Their Eyes Were Watching God

632 Words3 Pages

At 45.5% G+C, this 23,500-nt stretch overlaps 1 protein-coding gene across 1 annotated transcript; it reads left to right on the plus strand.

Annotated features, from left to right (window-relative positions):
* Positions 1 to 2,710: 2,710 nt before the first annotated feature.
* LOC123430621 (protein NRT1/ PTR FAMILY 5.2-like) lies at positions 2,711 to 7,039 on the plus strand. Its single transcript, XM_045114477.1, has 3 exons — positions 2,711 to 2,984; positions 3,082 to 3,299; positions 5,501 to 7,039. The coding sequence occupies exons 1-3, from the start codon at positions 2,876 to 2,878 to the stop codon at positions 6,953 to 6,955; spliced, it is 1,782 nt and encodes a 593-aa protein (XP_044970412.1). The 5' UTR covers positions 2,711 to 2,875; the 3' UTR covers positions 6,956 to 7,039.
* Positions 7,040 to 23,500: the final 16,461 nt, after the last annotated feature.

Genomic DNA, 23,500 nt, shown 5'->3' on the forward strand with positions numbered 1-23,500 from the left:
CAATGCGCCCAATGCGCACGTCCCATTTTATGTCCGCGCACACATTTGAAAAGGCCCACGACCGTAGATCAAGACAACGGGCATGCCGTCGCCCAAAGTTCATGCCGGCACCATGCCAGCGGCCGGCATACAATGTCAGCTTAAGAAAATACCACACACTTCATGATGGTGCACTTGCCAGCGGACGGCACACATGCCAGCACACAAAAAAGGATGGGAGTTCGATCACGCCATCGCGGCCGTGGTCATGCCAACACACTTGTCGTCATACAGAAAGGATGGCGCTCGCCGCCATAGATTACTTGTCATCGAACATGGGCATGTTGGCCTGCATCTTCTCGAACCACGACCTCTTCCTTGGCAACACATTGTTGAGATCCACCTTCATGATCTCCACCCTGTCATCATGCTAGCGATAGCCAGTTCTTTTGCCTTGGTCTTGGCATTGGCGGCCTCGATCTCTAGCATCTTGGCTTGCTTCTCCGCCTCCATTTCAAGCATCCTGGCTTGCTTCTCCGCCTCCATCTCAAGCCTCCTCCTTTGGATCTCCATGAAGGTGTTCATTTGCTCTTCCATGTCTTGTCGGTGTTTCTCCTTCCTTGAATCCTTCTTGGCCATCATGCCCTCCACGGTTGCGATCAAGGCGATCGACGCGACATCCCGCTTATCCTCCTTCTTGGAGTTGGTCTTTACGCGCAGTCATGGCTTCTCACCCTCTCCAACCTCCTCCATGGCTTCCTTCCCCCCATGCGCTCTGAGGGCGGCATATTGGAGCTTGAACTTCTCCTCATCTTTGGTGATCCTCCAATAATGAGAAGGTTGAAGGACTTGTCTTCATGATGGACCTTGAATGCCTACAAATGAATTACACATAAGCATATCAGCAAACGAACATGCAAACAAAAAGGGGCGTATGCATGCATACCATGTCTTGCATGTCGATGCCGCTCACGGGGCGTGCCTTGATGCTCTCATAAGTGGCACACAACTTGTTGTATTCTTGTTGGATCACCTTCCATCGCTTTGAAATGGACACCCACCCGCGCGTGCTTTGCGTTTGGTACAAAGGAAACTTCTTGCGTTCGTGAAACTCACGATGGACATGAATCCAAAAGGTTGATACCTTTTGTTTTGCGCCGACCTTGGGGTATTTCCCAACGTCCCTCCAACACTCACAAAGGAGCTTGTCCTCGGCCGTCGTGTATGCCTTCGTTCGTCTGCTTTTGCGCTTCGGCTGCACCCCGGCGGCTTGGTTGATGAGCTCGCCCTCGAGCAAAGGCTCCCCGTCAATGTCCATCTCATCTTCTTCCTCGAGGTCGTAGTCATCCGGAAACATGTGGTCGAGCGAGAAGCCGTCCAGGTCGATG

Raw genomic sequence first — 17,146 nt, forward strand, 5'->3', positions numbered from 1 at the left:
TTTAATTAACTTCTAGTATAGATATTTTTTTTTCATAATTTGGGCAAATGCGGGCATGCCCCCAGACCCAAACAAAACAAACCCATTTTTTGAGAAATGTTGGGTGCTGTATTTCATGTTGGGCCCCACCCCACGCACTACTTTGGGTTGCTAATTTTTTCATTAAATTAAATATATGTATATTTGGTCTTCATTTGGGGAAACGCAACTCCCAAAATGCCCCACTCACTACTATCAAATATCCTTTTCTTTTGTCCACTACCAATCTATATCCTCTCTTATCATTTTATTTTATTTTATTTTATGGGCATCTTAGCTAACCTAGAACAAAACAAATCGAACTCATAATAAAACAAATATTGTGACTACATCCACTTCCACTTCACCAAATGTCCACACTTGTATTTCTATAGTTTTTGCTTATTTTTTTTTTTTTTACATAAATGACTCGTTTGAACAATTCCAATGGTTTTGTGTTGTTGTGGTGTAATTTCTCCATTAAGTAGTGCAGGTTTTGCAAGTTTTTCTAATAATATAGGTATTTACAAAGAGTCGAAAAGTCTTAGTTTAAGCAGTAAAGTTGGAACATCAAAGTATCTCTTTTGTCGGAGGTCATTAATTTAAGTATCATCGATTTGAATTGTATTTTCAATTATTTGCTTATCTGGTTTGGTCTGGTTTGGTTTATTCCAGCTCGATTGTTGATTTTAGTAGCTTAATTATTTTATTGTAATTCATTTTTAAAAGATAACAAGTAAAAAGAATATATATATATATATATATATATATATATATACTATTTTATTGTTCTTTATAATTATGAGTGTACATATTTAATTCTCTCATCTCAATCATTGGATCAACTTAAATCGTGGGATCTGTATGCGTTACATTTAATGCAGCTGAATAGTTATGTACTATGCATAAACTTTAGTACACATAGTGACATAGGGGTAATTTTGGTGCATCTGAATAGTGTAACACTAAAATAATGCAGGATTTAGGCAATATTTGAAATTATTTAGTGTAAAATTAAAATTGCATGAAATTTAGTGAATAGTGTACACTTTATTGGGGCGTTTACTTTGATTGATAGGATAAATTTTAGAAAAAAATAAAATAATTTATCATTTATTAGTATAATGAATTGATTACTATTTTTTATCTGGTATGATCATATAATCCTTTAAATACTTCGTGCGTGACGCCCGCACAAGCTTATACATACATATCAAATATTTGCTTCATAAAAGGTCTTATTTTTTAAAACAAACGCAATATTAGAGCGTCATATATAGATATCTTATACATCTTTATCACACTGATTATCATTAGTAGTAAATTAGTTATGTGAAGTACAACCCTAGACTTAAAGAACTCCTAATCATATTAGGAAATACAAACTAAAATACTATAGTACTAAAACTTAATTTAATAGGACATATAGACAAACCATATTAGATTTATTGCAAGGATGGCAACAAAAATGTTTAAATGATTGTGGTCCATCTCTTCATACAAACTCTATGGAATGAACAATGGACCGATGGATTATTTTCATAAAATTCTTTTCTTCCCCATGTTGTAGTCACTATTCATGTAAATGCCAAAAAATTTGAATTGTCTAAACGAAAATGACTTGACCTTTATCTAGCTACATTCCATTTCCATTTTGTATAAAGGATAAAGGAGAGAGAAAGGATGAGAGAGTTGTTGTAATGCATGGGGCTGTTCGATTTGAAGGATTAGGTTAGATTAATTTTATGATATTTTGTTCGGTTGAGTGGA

Janie is a symbol of the modern day women showing that women just want to find a man who love them inside and out. "Their Eyes Were Watching God" by Zora Hurston was turned into a movie because it touched almost every person with the many life lessons that she portrayed. The movie gave off a different message than the book because the lack of detail about Janie's insecurities within herself. A big part of Janie's struggle was finding herself. In the book, her childhood was a good example of this because it explained that Janie never knew her skin color until about nine, when she saw a photograph of herself. When these details are left out it changes the message that Zora is trying to get across. In the movie, Janie's life starts when she is older so, to the viewers, it seems she's confident in her color and then, "Why does she need a man all the time?" Becomes a question. This cant be answered unless you know the events Janie had to overcome during her childhood. The movie does a great job of showing Janie's disgust for Logan Killicks. Although Janie has absolutely no interest in Logan, she ends up marrying him. There was no love in their relationship, the only reason Janie's nanny made her marry was because she was scared, scared that she would die and Janie would be left alone with nothing. Nanny wanted to feel like Janie was stable, so she could rest in peace. In a way, this makes sense because it seems like Nanny is only trying to do what's best for Janie's future, but in reality Nanny is just teaching Janie that in order to be "alright," she has to have a man by her side. Janie soon rebelled and met Joe Starks. The book and movie both do an exceptional job at showing Janie developing her own mind about what/who she wants. This is definitely a step in the right direction, but she's still using Nanny's tactic by jumping from Logan Killicks right to Joe

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